- 魏王將張遼Lv 71 十年前最愛解答
Unlike alcohols (which also contain an -OH group) phenol is a weak acid. A hydrogen ion can break away from the -OH group and transfer to a base.
For example, in solution in water:
Phenol is a very weak acid and the position of equilibrium lies well to the left.
Phenol can lose a hydrogen ion because the phenoxide ion formed is stabilised to some extent. The negative charge on the oxygen atom is delocalised around the ring. The more stable the ion is, the more likely it is to form.
One of the lone pairs on the oxygen atom overlaps with the delocalised electrons on the benzene ring.
This overlap leads to a delocalisation which extends from the ring out over the oxygen atom. As a result, the negative charge is no longer entirely localised on the oxygen, but is spread out around the whole ion.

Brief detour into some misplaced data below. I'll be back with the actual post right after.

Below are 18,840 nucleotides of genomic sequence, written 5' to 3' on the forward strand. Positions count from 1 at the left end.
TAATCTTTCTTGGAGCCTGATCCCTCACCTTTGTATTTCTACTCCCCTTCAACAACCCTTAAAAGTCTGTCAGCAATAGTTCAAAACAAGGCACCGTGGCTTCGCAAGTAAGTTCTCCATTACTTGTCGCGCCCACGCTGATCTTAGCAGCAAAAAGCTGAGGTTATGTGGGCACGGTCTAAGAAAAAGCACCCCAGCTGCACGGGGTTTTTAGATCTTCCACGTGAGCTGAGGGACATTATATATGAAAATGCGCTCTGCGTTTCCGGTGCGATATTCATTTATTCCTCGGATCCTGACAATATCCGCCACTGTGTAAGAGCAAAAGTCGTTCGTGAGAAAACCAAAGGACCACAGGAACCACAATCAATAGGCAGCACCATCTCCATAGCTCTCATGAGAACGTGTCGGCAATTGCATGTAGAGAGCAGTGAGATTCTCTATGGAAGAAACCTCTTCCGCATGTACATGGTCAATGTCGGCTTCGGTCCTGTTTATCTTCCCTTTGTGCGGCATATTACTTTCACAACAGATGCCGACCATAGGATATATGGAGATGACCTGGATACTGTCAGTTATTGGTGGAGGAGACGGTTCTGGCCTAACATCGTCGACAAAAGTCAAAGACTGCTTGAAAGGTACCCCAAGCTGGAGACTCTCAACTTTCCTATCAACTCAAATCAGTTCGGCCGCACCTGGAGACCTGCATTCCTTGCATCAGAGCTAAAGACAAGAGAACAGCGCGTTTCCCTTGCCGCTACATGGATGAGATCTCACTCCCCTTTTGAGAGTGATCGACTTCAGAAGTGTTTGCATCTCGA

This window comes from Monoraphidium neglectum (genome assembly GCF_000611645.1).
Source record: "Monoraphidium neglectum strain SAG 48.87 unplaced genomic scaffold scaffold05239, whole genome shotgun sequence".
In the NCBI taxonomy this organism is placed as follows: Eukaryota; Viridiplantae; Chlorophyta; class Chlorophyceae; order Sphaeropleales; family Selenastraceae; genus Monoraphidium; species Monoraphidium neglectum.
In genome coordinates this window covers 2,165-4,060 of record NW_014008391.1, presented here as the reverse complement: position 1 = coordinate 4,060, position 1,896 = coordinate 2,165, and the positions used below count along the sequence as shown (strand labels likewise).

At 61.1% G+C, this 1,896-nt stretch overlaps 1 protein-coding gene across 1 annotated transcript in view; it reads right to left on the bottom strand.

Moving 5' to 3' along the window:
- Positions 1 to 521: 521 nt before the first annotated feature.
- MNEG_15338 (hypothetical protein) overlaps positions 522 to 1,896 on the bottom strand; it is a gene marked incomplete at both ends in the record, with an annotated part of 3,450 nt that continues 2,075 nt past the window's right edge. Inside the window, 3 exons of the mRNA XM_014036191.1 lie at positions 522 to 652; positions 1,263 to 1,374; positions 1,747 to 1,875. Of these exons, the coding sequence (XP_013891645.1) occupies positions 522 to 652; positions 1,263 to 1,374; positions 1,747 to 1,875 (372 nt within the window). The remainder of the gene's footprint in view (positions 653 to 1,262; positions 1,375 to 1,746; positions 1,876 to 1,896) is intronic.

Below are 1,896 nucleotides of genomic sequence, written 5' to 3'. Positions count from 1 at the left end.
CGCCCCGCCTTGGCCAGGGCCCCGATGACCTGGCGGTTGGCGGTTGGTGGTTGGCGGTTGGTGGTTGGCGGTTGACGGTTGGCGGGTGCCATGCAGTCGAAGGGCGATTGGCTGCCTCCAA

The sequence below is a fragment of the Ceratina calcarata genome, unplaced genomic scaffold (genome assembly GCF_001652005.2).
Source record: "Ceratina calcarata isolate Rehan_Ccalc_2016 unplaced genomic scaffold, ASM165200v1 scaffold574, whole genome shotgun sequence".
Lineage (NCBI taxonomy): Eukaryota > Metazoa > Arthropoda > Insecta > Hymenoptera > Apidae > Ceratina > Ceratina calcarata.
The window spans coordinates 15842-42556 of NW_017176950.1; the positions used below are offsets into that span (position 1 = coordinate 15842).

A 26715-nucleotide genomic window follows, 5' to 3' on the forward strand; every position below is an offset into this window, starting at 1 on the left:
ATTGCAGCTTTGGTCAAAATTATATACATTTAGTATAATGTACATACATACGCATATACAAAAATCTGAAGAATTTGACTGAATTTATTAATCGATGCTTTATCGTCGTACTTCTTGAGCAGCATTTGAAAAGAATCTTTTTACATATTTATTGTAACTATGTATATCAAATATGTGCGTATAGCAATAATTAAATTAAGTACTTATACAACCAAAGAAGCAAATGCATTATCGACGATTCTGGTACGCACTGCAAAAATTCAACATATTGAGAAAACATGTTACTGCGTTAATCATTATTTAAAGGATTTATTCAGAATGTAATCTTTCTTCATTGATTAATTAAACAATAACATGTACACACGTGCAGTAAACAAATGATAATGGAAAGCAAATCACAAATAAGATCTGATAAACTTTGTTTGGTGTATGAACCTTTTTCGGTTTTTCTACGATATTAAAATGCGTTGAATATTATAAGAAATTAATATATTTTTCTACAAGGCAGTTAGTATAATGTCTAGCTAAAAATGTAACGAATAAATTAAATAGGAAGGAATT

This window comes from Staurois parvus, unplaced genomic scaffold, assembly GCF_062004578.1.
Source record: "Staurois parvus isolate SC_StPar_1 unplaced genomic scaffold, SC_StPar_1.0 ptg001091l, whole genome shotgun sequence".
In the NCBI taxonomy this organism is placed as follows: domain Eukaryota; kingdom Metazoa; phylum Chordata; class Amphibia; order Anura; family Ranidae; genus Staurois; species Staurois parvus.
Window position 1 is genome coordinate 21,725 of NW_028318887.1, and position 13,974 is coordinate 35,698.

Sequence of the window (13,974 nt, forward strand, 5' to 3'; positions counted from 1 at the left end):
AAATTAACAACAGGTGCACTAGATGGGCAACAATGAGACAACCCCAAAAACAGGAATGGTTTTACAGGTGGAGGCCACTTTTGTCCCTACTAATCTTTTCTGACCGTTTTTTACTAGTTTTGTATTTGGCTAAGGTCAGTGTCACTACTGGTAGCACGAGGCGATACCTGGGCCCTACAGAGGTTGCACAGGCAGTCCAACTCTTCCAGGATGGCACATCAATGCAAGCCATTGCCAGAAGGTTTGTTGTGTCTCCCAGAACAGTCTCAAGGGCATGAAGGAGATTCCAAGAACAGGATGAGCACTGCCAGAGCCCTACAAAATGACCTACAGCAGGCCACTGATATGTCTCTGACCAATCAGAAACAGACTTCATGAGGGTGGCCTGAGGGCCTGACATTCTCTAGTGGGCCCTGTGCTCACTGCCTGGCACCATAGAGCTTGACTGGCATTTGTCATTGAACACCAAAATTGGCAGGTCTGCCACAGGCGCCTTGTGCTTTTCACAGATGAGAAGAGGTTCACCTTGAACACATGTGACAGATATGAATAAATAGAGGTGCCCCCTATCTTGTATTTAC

Spreading the charge around makes the ion more stable than it would be if all the charge remained on the oxygen.
However, oxygen is the most electronegative element in the ion and the delocalised electrons will be drawn towards it. That means that there will still be a lot of charge around the oxygen which will tend to attract the hydrogen ion back again.
That's why phenol is only a very weak acid.資料來源： My chemical knowledge + chemguide.co.uk (pictures)
- ?Lv 71 十年前